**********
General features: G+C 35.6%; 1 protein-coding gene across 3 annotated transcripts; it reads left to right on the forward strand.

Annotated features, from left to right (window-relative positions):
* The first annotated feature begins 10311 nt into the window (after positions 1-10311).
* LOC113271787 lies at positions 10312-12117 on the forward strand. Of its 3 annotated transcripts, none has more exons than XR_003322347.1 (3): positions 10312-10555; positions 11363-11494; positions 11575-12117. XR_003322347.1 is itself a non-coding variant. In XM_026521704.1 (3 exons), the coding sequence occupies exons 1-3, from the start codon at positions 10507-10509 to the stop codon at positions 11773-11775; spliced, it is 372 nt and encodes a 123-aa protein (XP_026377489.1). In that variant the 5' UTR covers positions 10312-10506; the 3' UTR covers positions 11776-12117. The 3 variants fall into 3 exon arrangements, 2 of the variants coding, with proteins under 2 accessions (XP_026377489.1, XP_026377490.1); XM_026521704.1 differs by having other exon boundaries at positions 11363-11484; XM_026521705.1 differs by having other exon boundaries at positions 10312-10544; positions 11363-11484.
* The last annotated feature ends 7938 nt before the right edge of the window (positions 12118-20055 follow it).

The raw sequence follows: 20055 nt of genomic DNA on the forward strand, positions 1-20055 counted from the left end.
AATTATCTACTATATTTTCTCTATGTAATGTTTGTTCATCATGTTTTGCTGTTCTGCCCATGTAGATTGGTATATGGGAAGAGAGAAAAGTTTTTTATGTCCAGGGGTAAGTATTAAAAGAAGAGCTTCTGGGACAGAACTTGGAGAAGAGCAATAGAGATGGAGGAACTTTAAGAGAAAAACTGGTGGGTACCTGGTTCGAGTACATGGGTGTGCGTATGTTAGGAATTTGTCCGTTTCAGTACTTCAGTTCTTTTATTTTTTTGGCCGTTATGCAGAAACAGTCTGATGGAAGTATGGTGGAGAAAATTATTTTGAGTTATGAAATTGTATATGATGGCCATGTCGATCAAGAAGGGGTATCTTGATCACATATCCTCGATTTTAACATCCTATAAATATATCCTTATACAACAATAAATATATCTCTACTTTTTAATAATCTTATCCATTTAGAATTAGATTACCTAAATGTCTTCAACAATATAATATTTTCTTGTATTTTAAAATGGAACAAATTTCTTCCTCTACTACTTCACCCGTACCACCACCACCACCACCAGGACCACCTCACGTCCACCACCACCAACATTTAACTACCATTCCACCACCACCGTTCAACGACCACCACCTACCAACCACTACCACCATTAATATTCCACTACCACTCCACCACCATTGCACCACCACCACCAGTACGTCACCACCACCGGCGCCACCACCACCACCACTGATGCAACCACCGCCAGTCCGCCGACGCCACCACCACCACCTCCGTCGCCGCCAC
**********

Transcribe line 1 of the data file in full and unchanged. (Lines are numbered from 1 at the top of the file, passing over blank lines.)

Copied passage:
General features: G+C 35.6%; 1 protein-coding gene across 3 annotated transcripts; it reads left to right on the forward strand.